I work with some very impressive young women – bright and courageous warriors – who are doing this very difficult work to improve their lives.  Therapy for eating disorders is a multifaceted approach that often includes individual therapy and group therapy, as well as work with a registered dietitian and a medical doctor.  If you are doing this work now, you know how time consuming and emotionally draining it can be.

There are some common things I hear from clients - and the most common is the notion that using distraction when overwhelmed by intense feeling is the same as avoiding these feelings altogether.  Often clients are instructed to “lean into" feelings, or to learn to sit with them.  The suggestion worries me because there are times when leaning into feeling can reinforce the belief that you do not have control over your body.  If that happens, healing cannot occur.

Some discomfort when experiencing difficult emotions is important - even necessary - for growth.  Becoming overwhelmed is unwise, even dangerous. If your feelings are too overwhelming it is okay to back out of them and then go back in gradually. In fact, it’s smart. 

But how do I distinguish between strong uncomfortable feelings and overwhelming feelings?  Here’s what I tell my clients.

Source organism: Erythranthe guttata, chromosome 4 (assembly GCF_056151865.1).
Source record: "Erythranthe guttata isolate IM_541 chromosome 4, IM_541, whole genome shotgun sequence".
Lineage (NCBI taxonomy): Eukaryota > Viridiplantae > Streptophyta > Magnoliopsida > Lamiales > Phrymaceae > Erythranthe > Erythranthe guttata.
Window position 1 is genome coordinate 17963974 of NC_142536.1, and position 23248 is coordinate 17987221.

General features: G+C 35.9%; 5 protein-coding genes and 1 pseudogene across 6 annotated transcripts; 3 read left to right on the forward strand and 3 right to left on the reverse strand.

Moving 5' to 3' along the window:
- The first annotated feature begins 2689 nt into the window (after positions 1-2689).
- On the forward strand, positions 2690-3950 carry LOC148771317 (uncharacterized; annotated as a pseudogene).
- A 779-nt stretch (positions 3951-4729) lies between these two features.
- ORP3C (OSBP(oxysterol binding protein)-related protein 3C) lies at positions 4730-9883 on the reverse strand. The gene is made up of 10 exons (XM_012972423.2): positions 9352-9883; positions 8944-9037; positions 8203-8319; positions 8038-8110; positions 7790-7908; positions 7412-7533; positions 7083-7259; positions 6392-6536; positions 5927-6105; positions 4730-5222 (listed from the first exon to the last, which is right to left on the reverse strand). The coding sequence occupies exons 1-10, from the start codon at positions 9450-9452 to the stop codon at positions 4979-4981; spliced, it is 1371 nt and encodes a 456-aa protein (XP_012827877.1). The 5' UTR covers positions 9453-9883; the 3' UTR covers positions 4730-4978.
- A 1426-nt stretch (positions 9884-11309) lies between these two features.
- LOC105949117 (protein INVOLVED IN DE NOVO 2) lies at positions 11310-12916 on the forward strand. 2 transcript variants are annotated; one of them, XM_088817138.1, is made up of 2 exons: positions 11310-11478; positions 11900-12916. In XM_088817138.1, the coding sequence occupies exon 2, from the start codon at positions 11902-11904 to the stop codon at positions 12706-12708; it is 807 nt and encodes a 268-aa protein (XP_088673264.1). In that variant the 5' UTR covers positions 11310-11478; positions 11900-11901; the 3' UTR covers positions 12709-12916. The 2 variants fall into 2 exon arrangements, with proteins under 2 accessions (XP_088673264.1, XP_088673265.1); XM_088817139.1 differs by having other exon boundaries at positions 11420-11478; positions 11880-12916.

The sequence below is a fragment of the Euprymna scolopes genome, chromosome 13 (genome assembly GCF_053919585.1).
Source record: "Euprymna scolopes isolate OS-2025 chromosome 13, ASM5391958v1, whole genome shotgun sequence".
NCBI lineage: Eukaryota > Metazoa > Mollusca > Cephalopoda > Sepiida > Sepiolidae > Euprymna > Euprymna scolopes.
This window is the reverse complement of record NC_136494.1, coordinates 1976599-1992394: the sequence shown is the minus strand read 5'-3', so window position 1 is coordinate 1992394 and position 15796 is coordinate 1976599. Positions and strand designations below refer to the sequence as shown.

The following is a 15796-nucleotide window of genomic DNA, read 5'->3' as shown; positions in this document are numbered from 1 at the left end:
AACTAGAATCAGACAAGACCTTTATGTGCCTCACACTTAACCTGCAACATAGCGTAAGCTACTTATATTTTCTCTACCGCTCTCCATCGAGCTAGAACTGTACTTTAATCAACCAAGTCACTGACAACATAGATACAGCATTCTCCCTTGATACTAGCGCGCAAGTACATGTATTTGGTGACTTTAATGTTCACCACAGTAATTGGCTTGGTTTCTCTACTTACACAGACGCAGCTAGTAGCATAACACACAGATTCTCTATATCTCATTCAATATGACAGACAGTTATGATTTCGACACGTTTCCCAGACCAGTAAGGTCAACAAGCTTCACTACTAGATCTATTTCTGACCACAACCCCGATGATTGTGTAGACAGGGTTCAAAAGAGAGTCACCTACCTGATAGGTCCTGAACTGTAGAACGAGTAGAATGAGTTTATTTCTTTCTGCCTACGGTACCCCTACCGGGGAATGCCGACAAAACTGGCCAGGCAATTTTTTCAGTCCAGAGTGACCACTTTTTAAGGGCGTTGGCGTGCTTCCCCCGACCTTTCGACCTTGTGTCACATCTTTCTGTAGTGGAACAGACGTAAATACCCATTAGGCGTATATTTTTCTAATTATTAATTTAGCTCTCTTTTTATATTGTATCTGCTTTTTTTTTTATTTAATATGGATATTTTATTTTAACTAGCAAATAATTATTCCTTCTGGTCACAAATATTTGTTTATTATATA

Leaning into your feelings is appropriate for the discomfort associated with stress and some levels of anxiety.  But it’s not a great choice when an emotion like anxiety floods your system to the point where you are fuzzy or confused or dissociated.  At that moment you do not have the ability to sit with feeling in a way that is helpful to you in the long term.  At that moment you need tools to help you temporarily reduce the intensity of your experience and harness the ability to tolerate feeling in a growth-oriented way.  

Learning to live with really intense feeling is a process in which we titrate – or expose ourselves gradually – to overwhelming emotion so that we do not become destabilized. Distraction is an important distress tolerance skill in this process. 

That is, it is appropriate to use distraction in a skillful and mindful way when you are experiencing an overwhelmingly intense emotional experience so that you can reduce the force of the emotion temporarily

What are some examples of skillful distraction?  The answer is different for everyone – but could include skills like meditation, reading, taking a walk, watching TV, making music, visualization, art, dance, and reaching out to a trusted friend.  The key is to use it intentionally to take a break and focus on something else for a while. 

I'd be glad to speak with you if you have additional questions!  Please contact me for a no-cost consultation.